While not a mind-blowing move, it is good to see that the Genie Energy Ltd. (NYSE:GNE) share price has gained 21% in the last three months. But that doesn't help the fact that the three year return is less impressive. Truth be told the share price declined 23% in three years and that return, Dear Reader, falls short of what you could have got from passive investing with an index fund.
The recent uptick of 18% could be a positive sign of things to come, so let's take a lot at historical fundamentals.
While the efficient markets hypothesis continues to be taught by some, it has been proven that markets are over-reactive dynamic systems, and investors are not always rational. One imperfect but simple way to consider how the market perception of a company has shifted is to compare the change in the earnings per share (EPS) with the share price movement.
During the unfortunate three years of share price decline, Genie Energy actually saw its earnings per share (EPS) improve by 25% per year. This is quite a puzzle, and suggests there might be something temporarily buoying the share price. Alternatively, growth expectations may have been unreasonable in the past.
It's worth taking a look at other metrics, because the EPS growth doesn't seem to match with the falling share price.
Given the healthiness of the dividend payments, we doubt that they've concerned the market. We like that Genie Energy has actually grown its revenue over the last three years. But it's not clear to us why the share price is down. It might be worth diving deeper into the fundamentals, lest an opportunity goes begging.
The image below shows how earnings and revenue have tracked over time (if you click on the image you can see greater detail).
It's probably worth noting that the CEO is paid less than the median at similar sized companies. It's always worth keeping an eye on CEO pay, but a more important question is whether the company will grow earnings throughout the years. Dive deeper into the earnings by checking this interactive graph of Genie Energy's earnings, revenue and cash flow.
What About Dividends?
When looking at investment returns, it is important to consider the difference between total shareholder return (TSR) and share price return. The TSR is a return calculation that accounts for the value of cash dividends (assuming that any dividend received was reinvested) and the calculated value of any discounted capital raisings and spin-offs. It's fair to say that the TSR gives a more complete picture for stocks that pay a dividend. In the case of Genie Energy, it has a TSR of -17% for the last 3 years. That exceeds its share price return that we previously mentioned. The dividends paid by the company have thusly boosted the total shareholder return.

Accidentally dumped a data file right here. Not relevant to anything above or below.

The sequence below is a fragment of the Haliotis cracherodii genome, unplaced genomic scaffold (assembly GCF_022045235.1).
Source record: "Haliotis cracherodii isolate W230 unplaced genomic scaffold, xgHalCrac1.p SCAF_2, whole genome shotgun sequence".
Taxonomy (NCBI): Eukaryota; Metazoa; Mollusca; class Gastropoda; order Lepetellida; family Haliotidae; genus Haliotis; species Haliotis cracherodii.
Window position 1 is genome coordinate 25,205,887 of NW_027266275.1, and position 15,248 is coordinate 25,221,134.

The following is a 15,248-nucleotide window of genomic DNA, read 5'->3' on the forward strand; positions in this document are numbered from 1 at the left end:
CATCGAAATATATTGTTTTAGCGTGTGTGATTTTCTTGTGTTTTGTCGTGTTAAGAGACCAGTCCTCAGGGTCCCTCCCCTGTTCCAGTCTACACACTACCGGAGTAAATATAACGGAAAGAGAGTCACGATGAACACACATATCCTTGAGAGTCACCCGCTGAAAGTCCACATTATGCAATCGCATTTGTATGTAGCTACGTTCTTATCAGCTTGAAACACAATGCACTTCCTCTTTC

A Different Perspective
We're pleased to report that Genie Energy shareholders have received a total shareholder return of 16% over one year. And that does include the dividend. That gain is better than the annual TSR over five years, which is 4%. Therefore it seems like sentiment around the company has been positive lately. Someone with an optimistic perspective could view the recent improvement in TSR as indicating that the business itself is getting better with time. While it is well worth considering the different impacts that market conditions can have on the share price, there are other factors that are even more important. For instance, we've identified 3 warning signs for Genie Energy that you should be aware of.
Of course Genie Energy may not be the best stock to buy. So you may wish to see this free collection of growth stocks.
Please note, the market returns quoted in this article reflect the market weighted average returns of stocks that currently trade on US exchanges.
This article by Simply Wall St is general in nature. We provide commentary based on historical data and analyst forecasts only using an unbiased methodology and our articles are not intended to be financial advice. It does not constitute a recommendation to buy or sell any stock, and does not take account of your objectives, or your financial situation. We aim to bring you long-term focused analysis driven by fundamental data. Note that our analysis may not factor in the latest price-sensitive company announcements or qualitative material. Simply Wall St has no position in any stocks mentioned.